Commission backs study of prison staffing needs |

Commission backs study of prison staffing needs

A thorough study of prison staffing needs in the state was endorsed Monday by the Nevada Board of Prison Commissioners.

Director of Corrections Greg Cox said that study by the National Institute of Corrections will have to go much farther than just looking at how many correctional officers there are at each institution.

“Simply because you have more staff doesn’t mean the prison is safer,” he told the board consisting of the governor, secretary of state and attorney general.

He said experts will have to look at each institution in the state because each has its own needs and problems.

Asked by Gov. Brian Sandoval when the last study was done, Cox said, “I’m not aware of our ever doing that.”

Sandoval said he was surprised: “This issue comes up every meeting. We want to get some answers.”

Deputy Director E.K. McDaniel told the commission each institution must be evaluated on its own merits and, within each institution, each shift. He said that includes an examination of differences in each physical plant, each custody level and other factors.

McDaniel said that, overall, Nevada has a ratio of 7.4 inmates for each officer, a bit higher than the national average. But, at Northern Nevada Correctional Center, the ratio is 6.4 per guard.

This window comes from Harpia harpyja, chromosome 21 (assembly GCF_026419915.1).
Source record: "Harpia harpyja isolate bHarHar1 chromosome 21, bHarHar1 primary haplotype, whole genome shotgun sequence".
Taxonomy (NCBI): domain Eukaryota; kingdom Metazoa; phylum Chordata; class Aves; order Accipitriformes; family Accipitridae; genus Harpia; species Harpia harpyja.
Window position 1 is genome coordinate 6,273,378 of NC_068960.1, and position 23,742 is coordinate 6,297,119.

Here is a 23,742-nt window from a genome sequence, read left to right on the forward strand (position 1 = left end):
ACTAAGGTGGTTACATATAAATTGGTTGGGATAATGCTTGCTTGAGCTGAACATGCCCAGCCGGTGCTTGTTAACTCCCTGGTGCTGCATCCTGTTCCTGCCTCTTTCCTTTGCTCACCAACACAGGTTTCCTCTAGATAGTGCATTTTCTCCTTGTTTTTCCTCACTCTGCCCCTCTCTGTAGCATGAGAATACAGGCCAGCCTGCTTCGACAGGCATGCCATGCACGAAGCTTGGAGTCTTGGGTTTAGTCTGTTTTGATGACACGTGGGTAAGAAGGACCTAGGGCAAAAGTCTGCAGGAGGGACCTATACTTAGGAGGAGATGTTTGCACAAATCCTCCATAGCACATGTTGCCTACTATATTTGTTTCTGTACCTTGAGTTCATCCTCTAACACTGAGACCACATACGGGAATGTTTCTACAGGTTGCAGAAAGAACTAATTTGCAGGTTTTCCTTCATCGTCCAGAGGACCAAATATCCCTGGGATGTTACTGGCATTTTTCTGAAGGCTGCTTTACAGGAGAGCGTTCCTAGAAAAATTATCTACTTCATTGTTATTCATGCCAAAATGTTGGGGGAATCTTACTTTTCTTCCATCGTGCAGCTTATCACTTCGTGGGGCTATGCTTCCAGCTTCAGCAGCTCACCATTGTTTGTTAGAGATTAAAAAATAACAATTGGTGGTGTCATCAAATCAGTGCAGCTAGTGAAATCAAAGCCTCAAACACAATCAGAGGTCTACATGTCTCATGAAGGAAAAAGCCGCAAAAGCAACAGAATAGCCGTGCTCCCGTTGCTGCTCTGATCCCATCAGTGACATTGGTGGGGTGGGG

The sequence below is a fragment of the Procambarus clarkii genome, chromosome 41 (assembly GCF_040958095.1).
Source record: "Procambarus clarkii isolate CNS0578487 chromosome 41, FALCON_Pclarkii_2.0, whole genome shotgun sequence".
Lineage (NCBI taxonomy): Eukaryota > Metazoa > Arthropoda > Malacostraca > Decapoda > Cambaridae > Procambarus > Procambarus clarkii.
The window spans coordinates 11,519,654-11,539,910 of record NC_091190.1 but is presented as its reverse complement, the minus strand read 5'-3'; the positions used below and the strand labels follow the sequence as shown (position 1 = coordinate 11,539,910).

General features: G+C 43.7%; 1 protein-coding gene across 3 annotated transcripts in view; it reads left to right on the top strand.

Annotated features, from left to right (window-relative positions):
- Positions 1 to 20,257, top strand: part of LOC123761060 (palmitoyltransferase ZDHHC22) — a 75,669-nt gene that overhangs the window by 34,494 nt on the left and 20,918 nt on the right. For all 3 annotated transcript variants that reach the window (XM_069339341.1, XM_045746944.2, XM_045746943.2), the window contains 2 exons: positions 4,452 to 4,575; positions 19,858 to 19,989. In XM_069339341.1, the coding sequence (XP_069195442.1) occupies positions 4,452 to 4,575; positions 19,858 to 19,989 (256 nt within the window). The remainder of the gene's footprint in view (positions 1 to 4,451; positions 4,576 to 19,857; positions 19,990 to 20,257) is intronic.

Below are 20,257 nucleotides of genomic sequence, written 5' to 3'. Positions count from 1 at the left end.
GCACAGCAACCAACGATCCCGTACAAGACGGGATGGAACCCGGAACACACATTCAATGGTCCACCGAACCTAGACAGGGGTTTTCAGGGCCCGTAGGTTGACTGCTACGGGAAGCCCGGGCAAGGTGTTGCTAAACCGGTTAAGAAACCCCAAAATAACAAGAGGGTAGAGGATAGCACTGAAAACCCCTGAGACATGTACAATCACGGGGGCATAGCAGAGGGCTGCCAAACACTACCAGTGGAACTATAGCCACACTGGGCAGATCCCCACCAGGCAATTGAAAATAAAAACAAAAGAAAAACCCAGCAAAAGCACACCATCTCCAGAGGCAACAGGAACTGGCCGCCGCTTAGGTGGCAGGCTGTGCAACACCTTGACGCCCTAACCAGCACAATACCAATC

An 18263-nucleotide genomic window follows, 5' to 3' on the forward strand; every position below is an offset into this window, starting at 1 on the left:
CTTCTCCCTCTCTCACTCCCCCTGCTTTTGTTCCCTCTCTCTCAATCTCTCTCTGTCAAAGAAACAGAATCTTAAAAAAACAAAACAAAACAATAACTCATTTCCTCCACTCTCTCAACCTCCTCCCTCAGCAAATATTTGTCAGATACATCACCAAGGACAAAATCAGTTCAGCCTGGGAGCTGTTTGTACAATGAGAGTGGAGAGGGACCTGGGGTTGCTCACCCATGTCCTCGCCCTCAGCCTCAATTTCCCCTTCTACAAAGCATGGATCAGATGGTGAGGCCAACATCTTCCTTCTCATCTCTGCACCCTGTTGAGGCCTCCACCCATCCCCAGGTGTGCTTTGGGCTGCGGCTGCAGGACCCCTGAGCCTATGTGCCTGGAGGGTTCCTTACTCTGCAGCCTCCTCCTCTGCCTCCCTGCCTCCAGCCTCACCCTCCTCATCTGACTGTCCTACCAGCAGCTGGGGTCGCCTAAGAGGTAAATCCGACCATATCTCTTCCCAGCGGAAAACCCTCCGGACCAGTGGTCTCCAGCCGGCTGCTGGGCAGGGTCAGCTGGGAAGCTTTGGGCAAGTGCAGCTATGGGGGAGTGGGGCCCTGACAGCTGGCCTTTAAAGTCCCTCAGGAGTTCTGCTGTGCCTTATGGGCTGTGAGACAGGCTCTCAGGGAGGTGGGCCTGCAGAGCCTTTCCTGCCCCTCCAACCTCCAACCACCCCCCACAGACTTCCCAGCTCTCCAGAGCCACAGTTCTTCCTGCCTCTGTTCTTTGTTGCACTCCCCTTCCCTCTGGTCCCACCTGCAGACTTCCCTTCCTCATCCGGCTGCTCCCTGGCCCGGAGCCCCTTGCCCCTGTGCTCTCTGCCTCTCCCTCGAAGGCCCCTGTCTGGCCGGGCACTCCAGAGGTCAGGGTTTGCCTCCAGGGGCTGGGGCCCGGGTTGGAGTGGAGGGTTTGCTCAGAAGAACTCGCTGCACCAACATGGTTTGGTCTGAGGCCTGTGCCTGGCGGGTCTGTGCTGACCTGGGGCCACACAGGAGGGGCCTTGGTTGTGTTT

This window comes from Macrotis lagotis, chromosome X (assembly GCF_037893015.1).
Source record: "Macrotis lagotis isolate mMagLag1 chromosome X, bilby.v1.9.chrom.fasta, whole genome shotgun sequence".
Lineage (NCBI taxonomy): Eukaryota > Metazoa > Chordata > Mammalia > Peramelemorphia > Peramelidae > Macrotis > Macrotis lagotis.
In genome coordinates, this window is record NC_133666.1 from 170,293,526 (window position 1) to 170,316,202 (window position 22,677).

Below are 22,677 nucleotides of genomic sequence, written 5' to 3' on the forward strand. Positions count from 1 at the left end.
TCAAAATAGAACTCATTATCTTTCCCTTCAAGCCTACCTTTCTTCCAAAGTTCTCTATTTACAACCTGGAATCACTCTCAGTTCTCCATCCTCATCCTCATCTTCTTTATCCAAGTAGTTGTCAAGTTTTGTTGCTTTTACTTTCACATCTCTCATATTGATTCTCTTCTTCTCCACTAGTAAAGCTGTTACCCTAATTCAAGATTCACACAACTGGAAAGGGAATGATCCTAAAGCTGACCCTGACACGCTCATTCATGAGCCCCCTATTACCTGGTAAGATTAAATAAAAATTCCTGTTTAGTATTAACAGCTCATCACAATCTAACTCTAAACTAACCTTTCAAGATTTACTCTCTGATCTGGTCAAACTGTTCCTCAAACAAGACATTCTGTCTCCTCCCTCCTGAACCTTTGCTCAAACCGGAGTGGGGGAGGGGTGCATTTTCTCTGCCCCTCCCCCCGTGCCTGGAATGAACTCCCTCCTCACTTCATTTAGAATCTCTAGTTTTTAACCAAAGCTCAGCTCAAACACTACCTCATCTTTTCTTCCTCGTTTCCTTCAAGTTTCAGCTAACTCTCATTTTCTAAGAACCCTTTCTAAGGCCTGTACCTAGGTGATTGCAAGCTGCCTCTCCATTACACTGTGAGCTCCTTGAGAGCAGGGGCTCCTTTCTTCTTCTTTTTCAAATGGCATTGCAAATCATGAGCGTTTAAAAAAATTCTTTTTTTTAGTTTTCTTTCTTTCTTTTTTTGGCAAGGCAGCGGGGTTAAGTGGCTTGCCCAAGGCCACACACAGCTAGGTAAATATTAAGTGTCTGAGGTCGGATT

Other institutions had different rates with the highest being Southern Desert at 9.9 inmates per followed by Lovelock with 8.26.

Sandoval said his concern was that the study be done thoroughly and right so that he as well as other decision makers including legislators have good data.

But Gene Columbus, head of the correctional officers association, said he was concerned the analysis is just “kicking the can.”

He said a number of veteran officers are “hanging on to see what happens next (legislative) session.” If nothing improves, he said some of them are probably going to leave.

Senior Correctional Officer Michael Gavin told the commission at least one ongoing lawsuit is a result of the lack of staffing and that, at NNCC, staffing is “far below adequate.”

Cox told the commission he would send the formal letter to the National Institute of Corrections but that he doubted the study would be complete before the 2013 Legislature is done in June. He also told commissioners there will probably be a cost to doing the study.